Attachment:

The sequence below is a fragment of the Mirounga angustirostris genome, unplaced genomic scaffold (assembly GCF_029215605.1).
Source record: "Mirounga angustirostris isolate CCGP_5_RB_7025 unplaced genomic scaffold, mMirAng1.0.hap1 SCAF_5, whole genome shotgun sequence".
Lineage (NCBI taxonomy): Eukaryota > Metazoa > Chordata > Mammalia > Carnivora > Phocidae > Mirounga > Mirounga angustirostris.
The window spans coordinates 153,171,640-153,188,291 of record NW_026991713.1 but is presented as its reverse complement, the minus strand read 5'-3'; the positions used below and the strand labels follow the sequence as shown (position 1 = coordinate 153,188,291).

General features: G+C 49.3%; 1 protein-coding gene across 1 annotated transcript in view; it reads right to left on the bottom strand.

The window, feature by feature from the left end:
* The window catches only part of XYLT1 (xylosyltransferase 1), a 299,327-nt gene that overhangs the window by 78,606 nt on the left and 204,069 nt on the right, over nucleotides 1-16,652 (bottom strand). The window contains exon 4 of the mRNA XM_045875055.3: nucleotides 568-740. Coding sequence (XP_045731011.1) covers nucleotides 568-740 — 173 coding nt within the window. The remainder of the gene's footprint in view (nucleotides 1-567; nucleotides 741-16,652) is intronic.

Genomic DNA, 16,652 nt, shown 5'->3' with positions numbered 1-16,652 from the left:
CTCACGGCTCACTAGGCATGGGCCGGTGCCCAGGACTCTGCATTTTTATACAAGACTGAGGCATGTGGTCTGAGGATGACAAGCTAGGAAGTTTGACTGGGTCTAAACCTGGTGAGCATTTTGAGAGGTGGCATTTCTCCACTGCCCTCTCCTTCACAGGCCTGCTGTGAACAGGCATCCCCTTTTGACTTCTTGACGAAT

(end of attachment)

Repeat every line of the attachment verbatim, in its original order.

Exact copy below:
The sequence below is a fragment of the Mirounga angustirostris genome, unplaced genomic scaffold (assembly GCF_029215605.1).
Source record: "Mirounga angustirostris isolate CCGP_5_RB_7025 unplaced genomic scaffold, mMirAng1.0.hap1 SCAF_5, whole genome shotgun sequence".
Lineage (NCBI taxonomy): Eukaryota > Metazoa > Chordata > Mammalia > Carnivora > Phocidae > Mirounga > Mirounga angustirostris.
The window spans coordinates 153,171,640-153,188,291 of record NW_026991713.1 but is presented as its reverse complement, the minus strand read 5'-3'; the positions used below and the strand labels follow the sequence as shown (position 1 = coordinate 153,188,291).

General features: G+C 49.3%; 1 protein-coding gene across 1 annotated transcript in view; it reads right to left on the bottom strand.

The window, feature by feature from the left end:
* The window catches only part of XYLT1 (xylosyltransferase 1), a 299,327-nt gene that overhangs the window by 78,606 nt on the left and 204,069 nt on the right, over nucleotides 1-16,652 (bottom strand). The window contains exon 4 of the mRNA XM_045875055.3: nucleotides 568-740. Coding sequence (XP_045731011.1) covers nucleotides 568-740 — 173 coding nt within the window. The remainder of the gene's footprint in view (nucleotides 1-567; nucleotides 741-16,652) is intronic.

Genomic DNA, 16,652 nt, shown 5'->3' with positions numbered 1-16,652 from the left:
CTCACGGCTCACTAGGCATGGGCCGGTGCCCAGGACTCTGCATTTTTATACAAGACTGAGGCATGTGGTCTGAGGATGACAAGCTAGGAAGTTTGACTGGGTCTAAACCTGGTGAGCATTTTGAGAGGTGGCATTTCTCCACTGCCCTCTCCTTCACAGGCCTGCTGTGAACAGGCATCCCCTTTTGACTTCTTGACGAAT